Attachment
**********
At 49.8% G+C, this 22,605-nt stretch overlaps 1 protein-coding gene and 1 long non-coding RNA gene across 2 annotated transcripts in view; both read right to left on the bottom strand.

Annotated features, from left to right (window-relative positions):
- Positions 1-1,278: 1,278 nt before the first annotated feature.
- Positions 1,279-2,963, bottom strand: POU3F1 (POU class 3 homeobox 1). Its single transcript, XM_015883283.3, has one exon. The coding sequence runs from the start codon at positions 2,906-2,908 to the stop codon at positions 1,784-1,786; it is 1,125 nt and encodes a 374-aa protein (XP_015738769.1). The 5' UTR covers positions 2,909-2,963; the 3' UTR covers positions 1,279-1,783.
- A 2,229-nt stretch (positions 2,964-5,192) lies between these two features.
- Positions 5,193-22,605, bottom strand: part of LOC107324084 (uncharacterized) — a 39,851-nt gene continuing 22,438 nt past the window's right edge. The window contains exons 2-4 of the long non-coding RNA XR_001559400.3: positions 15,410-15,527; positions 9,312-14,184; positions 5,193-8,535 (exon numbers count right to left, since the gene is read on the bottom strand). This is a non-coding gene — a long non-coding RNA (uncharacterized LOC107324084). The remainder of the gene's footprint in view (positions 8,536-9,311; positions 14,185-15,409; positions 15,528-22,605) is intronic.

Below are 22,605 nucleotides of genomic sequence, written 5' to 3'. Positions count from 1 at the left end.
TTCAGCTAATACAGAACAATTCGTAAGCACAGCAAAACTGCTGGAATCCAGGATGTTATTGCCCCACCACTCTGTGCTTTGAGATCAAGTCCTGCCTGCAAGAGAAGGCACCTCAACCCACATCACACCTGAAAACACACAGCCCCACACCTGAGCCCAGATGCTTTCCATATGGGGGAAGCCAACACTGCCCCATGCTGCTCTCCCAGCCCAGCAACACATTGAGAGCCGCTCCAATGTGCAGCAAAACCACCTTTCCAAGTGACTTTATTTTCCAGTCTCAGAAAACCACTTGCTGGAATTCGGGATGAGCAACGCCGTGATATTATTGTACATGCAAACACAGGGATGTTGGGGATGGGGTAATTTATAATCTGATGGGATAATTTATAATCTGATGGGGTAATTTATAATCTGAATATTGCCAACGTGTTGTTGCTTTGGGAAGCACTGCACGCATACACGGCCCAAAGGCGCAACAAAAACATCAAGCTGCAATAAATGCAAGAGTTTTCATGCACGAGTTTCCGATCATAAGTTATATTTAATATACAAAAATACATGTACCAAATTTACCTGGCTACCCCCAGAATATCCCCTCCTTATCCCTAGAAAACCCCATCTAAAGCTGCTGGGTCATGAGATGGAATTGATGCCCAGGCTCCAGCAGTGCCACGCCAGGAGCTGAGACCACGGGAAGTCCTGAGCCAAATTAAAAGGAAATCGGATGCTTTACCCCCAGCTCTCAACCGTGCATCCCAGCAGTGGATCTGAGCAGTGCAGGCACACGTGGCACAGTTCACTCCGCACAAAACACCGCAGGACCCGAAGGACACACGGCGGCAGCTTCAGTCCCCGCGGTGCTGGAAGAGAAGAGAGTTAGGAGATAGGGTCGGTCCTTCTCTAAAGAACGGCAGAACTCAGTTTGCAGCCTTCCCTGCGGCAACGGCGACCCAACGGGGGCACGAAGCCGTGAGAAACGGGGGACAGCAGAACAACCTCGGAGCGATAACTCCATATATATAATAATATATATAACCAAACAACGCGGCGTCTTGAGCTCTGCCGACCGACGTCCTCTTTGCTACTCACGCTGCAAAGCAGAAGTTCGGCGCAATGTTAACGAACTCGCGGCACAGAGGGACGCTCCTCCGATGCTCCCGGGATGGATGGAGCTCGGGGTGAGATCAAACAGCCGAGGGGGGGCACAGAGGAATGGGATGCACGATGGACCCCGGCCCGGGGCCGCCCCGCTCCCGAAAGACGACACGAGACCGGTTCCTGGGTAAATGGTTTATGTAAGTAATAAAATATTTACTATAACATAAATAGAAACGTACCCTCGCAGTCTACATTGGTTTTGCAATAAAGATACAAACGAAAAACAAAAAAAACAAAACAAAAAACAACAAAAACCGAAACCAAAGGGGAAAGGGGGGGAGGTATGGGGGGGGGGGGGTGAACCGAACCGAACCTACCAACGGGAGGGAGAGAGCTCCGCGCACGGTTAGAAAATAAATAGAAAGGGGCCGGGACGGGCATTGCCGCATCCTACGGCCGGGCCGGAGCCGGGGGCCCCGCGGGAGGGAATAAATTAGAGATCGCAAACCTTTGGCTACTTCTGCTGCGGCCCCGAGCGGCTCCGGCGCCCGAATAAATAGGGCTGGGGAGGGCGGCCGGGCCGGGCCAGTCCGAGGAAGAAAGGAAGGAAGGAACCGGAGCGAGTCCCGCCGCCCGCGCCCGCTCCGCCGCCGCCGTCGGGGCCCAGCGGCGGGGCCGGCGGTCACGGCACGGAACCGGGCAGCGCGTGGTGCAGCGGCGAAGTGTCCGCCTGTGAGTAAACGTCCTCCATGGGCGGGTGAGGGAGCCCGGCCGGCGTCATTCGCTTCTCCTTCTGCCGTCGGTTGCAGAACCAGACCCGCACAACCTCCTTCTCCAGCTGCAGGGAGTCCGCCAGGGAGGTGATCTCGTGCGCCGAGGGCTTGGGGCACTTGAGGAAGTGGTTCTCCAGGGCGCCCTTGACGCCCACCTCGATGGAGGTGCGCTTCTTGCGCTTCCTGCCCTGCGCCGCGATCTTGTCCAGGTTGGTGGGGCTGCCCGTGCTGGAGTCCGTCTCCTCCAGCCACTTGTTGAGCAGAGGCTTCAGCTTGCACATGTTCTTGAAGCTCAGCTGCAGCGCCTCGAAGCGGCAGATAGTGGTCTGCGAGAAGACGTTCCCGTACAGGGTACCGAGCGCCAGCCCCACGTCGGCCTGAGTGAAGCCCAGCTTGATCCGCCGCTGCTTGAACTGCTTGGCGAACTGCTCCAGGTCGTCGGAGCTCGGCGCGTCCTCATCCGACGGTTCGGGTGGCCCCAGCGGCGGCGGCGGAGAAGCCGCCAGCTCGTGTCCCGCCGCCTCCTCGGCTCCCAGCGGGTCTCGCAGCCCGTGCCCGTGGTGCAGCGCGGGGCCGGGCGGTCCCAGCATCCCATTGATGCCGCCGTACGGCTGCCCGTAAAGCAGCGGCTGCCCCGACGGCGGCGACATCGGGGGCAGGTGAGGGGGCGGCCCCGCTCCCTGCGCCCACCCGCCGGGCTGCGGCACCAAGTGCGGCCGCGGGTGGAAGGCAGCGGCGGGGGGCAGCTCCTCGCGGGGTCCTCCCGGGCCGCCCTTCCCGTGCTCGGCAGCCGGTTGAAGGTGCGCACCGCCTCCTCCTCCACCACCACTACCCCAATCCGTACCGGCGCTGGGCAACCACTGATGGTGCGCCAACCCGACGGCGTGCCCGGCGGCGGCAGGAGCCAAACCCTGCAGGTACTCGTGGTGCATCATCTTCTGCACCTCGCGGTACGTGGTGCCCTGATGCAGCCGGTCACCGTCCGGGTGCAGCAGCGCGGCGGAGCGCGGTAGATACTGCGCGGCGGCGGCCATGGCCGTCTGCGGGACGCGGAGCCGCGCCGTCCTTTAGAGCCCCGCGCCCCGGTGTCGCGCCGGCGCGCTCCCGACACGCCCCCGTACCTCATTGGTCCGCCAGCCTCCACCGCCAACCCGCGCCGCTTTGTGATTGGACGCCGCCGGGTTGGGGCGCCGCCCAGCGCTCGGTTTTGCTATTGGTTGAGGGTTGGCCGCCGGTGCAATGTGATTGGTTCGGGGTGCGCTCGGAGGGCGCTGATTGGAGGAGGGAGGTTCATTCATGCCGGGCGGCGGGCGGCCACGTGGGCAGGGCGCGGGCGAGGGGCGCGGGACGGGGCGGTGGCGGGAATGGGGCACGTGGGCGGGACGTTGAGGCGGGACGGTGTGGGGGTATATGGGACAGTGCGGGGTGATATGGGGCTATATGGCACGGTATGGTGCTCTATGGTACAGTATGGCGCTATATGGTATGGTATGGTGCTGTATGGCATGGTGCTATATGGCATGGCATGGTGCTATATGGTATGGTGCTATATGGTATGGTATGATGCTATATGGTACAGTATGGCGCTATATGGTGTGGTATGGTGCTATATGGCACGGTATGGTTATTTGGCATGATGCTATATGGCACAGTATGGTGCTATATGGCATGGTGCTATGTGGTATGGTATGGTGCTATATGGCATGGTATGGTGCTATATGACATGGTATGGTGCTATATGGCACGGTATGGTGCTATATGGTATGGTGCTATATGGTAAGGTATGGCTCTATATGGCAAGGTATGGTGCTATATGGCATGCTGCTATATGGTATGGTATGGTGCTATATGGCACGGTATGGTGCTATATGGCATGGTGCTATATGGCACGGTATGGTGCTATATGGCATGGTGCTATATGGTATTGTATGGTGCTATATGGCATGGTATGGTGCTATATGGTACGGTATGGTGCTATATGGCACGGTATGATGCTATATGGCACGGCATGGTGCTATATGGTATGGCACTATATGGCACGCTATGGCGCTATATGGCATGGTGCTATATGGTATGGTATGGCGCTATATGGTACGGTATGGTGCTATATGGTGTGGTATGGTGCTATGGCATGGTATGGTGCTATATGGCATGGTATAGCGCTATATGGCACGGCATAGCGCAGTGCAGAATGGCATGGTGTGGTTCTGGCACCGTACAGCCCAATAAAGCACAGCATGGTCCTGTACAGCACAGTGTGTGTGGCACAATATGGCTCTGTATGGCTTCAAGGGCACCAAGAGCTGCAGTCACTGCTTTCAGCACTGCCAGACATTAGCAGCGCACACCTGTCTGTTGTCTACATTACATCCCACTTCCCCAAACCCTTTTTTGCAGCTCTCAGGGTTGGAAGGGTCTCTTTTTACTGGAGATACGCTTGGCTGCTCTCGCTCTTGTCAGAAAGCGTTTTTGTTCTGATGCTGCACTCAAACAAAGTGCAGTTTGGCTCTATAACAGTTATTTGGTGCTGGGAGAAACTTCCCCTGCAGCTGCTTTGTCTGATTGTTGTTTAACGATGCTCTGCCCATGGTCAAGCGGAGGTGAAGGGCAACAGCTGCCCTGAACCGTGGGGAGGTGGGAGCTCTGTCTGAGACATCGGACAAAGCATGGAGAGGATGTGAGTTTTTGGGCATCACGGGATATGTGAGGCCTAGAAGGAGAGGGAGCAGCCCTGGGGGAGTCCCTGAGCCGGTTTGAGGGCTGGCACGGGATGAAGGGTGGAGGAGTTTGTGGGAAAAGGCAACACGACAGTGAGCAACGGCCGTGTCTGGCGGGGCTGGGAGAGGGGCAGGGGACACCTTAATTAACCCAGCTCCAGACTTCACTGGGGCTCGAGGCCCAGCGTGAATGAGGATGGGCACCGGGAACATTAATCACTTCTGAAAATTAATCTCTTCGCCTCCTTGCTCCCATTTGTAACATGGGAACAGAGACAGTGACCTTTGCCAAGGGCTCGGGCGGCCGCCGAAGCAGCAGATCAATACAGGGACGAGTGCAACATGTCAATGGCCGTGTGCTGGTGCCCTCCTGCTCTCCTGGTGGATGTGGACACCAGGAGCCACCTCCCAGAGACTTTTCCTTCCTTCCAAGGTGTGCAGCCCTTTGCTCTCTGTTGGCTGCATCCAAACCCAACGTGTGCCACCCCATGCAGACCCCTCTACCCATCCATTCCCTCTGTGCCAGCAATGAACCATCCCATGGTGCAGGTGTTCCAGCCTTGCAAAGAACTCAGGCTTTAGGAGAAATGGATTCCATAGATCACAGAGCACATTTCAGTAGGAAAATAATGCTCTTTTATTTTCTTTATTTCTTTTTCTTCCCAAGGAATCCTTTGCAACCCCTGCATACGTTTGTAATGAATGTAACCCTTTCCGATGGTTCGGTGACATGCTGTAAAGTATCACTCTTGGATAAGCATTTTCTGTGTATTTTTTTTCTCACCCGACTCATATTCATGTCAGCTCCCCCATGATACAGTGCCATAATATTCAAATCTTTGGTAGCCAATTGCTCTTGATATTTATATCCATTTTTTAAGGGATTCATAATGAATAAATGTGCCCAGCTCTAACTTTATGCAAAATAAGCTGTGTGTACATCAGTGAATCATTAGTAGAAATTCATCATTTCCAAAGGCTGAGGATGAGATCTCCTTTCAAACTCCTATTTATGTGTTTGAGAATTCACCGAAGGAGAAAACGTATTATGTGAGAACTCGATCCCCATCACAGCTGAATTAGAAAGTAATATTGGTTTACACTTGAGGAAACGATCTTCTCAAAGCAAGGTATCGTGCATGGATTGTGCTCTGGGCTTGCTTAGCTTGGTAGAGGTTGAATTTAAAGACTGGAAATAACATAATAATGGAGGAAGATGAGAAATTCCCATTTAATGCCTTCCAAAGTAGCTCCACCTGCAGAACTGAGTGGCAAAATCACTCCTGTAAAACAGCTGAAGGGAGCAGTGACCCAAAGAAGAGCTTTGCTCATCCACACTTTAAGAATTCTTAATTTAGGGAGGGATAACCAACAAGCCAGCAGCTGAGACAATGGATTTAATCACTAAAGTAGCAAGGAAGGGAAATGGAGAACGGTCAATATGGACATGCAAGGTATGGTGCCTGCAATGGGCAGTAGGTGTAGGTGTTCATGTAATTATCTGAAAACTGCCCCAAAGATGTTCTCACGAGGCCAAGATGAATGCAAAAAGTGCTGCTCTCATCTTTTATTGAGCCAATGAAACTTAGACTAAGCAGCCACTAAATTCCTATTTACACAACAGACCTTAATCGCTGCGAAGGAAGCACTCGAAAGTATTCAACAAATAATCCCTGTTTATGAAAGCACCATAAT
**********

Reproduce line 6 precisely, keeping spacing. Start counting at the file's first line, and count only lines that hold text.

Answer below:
- Positions 5,193-22,605, bottom strand: part of LOC107324084 (uncharacterized) — a 39,851-nt gene continuing 22,438 nt past the window's right edge. The window contains exons 2-4 of the long non-coding RNA XR_001559400.3: positions 15,410-15,527; positions 9,312-14,184; positions 5,193-8,535 (exon numbers count right to left, since the gene is read on the bottom strand). This is a non-coding gene — a long non-coding RNA (uncharacterized LOC107324084). The remainder of the gene's footprint in view (positions 8,536-9,311; positions 14,185-15,409; positions 15,528-22,605) is intronic.